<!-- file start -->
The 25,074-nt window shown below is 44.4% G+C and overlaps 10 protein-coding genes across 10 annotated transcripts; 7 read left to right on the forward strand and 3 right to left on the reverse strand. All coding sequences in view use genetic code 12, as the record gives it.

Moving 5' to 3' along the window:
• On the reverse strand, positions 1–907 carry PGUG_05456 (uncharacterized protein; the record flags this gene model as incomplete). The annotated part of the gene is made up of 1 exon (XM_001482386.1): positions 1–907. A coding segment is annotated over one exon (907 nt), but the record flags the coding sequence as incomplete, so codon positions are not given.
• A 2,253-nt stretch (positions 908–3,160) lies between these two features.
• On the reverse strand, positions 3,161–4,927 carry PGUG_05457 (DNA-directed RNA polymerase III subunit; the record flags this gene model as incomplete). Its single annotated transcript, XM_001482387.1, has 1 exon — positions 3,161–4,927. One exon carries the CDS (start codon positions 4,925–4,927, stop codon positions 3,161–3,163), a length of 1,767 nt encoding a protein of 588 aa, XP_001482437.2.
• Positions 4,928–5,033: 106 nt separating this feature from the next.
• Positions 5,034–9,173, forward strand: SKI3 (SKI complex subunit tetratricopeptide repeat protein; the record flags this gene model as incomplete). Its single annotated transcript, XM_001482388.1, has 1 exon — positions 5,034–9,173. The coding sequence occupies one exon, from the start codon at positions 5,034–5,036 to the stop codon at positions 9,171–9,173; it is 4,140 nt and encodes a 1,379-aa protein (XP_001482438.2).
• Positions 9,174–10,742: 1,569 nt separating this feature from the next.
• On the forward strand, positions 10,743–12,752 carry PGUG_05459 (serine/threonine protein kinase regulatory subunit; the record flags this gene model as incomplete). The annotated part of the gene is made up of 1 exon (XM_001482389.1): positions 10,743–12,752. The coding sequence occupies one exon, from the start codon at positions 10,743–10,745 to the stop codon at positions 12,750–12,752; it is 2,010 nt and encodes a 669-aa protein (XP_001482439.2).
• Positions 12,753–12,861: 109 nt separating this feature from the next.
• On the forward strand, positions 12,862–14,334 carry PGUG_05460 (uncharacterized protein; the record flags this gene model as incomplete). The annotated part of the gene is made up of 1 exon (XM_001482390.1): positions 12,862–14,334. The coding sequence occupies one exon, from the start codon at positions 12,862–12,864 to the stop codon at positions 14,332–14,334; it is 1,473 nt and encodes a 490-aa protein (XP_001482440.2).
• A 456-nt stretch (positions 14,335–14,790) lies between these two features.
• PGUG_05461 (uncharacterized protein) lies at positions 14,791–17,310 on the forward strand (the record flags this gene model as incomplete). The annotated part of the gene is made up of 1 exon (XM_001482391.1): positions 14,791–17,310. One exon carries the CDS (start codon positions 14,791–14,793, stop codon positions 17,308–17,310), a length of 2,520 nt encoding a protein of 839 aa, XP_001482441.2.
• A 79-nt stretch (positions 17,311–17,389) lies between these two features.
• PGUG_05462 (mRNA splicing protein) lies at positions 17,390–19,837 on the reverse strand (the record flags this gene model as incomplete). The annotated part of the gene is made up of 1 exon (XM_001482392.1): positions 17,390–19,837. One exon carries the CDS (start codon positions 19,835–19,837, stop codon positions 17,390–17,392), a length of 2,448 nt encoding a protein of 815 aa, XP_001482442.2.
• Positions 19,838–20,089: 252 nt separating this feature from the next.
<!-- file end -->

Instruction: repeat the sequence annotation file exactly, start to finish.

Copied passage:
The 25,074-nt window shown below is 44.4% G+C and overlaps 10 protein-coding genes across 10 annotated transcripts; 7 read left to right on the forward strand and 3 right to left on the reverse strand. All coding sequences in view use genetic code 12, as the record gives it.

Moving 5' to 3' along the window:
• On the reverse strand, positions 1–907 carry PGUG_05456 (uncharacterized protein; the record flags this gene model as incomplete). The annotated part of the gene is made up of 1 exon (XM_001482386.1): positions 1–907. A coding segment is annotated over one exon (907 nt), but the record flags the coding sequence as incomplete, so codon positions are not given.
• A 2,253-nt stretch (positions 908–3,160) lies between these two features.
• On the reverse strand, positions 3,161–4,927 carry PGUG_05457 (DNA-directed RNA polymerase III subunit; the record flags this gene model as incomplete). Its single annotated transcript, XM_001482387.1, has 1 exon — positions 3,161–4,927. One exon carries the CDS (start codon positions 4,925–4,927, stop codon positions 3,161–3,163), a length of 1,767 nt encoding a protein of 588 aa, XP_001482437.2.
• Positions 4,928–5,033: 106 nt separating this feature from the next.
• Positions 5,034–9,173, forward strand: SKI3 (SKI complex subunit tetratricopeptide repeat protein; the record flags this gene model as incomplete). Its single annotated transcript, XM_001482388.1, has 1 exon — positions 5,034–9,173. The coding sequence occupies one exon, from the start codon at positions 5,034–5,036 to the stop codon at positions 9,171–9,173; it is 4,140 nt and encodes a 1,379-aa protein (XP_001482438.2).
• Positions 9,174–10,742: 1,569 nt separating this feature from the next.
• On the forward strand, positions 10,743–12,752 carry PGUG_05459 (serine/threonine protein kinase regulatory subunit; the record flags this gene model as incomplete). The annotated part of the gene is made up of 1 exon (XM_001482389.1): positions 10,743–12,752. The coding sequence occupies one exon, from the start codon at positions 10,743–10,745 to the stop codon at positions 12,750–12,752; it is 2,010 nt and encodes a 669-aa protein (XP_001482439.2).
• Positions 12,753–12,861: 109 nt separating this feature from the next.
• On the forward strand, positions 12,862–14,334 carry PGUG_05460 (uncharacterized protein; the record flags this gene model as incomplete). The annotated part of the gene is made up of 1 exon (XM_001482390.1): positions 12,862–14,334. The coding sequence occupies one exon, from the start codon at positions 12,862–12,864 to the stop codon at positions 14,332–14,334; it is 1,473 nt and encodes a 490-aa protein (XP_001482440.2).
• A 456-nt stretch (positions 14,335–14,790) lies between these two features.
• PGUG_05461 (uncharacterized protein) lies at positions 14,791–17,310 on the forward strand (the record flags this gene model as incomplete). The annotated part of the gene is made up of 1 exon (XM_001482391.1): positions 14,791–17,310. One exon carries the CDS (start codon positions 14,791–14,793, stop codon positions 17,308–17,310), a length of 2,520 nt encoding a protein of 839 aa, XP_001482441.2.
• A 79-nt stretch (positions 17,311–17,389) lies between these two features.
• PGUG_05462 (mRNA splicing protein) lies at positions 17,390–19,837 on the reverse strand (the record flags this gene model as incomplete). The annotated part of the gene is made up of 1 exon (XM_001482392.1): positions 17,390–19,837. One exon carries the CDS (start codon positions 19,835–19,837, stop codon positions 17,390–17,392), a length of 2,448 nt encoding a protein of 815 aa, XP_001482442.2.
• Positions 19,838–20,089: 252 nt separating this feature from the next.